Maturation of [NiFe]-hydrogenases in Escherichia coli: the HypC cycle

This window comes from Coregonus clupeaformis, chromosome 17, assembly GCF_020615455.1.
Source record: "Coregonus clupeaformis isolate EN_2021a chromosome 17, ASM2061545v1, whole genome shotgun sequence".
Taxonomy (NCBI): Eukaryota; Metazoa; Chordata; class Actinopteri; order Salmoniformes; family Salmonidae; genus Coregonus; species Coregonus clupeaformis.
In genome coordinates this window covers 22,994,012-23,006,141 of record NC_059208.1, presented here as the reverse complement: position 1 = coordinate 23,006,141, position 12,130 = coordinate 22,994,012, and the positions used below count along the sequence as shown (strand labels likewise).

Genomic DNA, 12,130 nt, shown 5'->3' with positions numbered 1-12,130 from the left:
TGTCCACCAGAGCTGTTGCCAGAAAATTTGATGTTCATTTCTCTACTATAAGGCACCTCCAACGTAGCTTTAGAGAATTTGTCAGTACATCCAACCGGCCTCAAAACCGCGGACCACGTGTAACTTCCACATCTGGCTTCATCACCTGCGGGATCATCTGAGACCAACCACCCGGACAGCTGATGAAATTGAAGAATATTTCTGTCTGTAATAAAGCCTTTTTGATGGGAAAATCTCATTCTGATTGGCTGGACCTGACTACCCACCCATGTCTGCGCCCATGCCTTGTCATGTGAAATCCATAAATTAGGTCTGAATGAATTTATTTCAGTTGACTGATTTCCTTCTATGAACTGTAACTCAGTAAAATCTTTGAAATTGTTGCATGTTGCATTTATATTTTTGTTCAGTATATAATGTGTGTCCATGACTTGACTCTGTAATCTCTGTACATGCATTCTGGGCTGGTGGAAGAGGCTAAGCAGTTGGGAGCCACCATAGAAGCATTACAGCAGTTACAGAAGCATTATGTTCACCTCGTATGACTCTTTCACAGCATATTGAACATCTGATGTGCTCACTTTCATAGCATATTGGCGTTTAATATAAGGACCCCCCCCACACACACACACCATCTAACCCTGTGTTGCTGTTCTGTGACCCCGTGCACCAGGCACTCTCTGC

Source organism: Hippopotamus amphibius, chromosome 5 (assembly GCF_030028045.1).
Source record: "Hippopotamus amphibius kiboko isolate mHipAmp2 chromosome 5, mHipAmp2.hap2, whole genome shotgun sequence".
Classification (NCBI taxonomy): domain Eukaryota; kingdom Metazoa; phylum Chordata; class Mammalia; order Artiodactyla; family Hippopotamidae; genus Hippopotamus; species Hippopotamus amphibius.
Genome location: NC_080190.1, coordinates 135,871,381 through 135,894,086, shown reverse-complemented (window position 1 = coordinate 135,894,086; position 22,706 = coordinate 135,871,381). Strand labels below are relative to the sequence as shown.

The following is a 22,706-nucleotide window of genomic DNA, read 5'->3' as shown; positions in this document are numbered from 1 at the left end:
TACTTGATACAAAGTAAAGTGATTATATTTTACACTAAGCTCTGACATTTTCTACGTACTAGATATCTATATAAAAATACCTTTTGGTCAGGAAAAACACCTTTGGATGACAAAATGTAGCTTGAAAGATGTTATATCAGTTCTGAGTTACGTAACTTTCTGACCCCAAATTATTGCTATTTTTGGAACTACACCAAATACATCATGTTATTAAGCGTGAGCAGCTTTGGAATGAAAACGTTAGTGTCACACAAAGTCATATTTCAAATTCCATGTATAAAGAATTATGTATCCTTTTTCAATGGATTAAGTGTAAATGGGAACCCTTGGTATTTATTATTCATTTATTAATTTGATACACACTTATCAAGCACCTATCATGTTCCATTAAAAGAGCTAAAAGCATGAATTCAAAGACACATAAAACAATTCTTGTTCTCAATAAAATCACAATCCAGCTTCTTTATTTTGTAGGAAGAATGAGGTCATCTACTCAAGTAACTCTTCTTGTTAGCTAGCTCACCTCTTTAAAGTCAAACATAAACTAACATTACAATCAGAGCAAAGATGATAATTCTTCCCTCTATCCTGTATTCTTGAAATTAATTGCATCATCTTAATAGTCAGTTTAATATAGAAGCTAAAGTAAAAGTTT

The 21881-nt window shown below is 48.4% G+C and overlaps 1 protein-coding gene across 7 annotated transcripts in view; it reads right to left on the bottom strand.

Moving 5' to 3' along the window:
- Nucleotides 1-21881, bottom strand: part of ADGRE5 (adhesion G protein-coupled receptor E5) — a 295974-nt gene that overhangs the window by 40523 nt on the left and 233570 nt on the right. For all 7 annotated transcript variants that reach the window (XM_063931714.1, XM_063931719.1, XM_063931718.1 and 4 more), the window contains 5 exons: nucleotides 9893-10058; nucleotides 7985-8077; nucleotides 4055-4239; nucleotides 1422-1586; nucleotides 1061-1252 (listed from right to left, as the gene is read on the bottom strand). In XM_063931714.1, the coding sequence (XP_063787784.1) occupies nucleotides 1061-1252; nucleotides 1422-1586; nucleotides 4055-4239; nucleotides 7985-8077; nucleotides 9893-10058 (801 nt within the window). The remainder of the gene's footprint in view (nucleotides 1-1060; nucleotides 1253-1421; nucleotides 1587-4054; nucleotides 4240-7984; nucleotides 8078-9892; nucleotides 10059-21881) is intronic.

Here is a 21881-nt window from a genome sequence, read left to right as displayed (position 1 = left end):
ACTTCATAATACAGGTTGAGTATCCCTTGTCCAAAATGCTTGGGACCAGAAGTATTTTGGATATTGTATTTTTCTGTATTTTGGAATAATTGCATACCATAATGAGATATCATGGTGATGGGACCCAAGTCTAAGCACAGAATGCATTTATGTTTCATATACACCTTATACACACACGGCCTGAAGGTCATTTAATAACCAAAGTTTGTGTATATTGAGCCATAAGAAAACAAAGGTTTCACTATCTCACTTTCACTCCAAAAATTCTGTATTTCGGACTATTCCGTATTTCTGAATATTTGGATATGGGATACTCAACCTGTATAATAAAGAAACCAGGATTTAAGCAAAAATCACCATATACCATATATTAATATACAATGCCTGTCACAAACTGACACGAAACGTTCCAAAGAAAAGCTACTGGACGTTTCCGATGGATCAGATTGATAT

Carbamoyl phosphate (CP) has been implicated as an educt for the synthesis of the CO and CN ligands of the metal centre of [NiFe]-hydrogenases in Escherichia coli, since CP synthetase mutants (carAB) are unable to generate active hydrogenases due to a block in enzyme maturation. Citrulline, when added to the growth medium in high concentrations, compensated for the phenotype of the mutants. It is now shown that overexpression of the argI gene lowered the effective concentration of citrulline, thus proving that the amino acid serves as a source for CP. The DeltaCarAB mutant accumulated a complex consisting of the hydrogenase maturation proteins HypC and HypD. This complex was resolved upon citrulline addition and followed-up by the appearance of a complex between HypC and the precursor of the large subunit of hydrogenase 3, preHycE. In the absence of the hycE gene, the HypC-HypD complex did not disappear upon addition of citrulline but developed into a form migrating slower in a non-denaturing polyacrylamide gel, providing strong evidence for the notion that the HypC-HypD complex is the intermediate in hydrogenase maturation where CP or its products are added to the iron atom of the metal centre. This step precedes nickel insertion, since extracts of carAB cells that had been cultivated in the absence of citrulline are unable to process preHycE after the addition of nickel. Complex formation between HypC and HypD, and between HypC and preHycE display dependence on identical primary structure elements of HypC. On the basis of the results, a cycle of HypC activity is proposed whose function is to transfer the iron atom that has been liganded at the HypC-HypD complex to the precursor of the large hydrogenase subunit.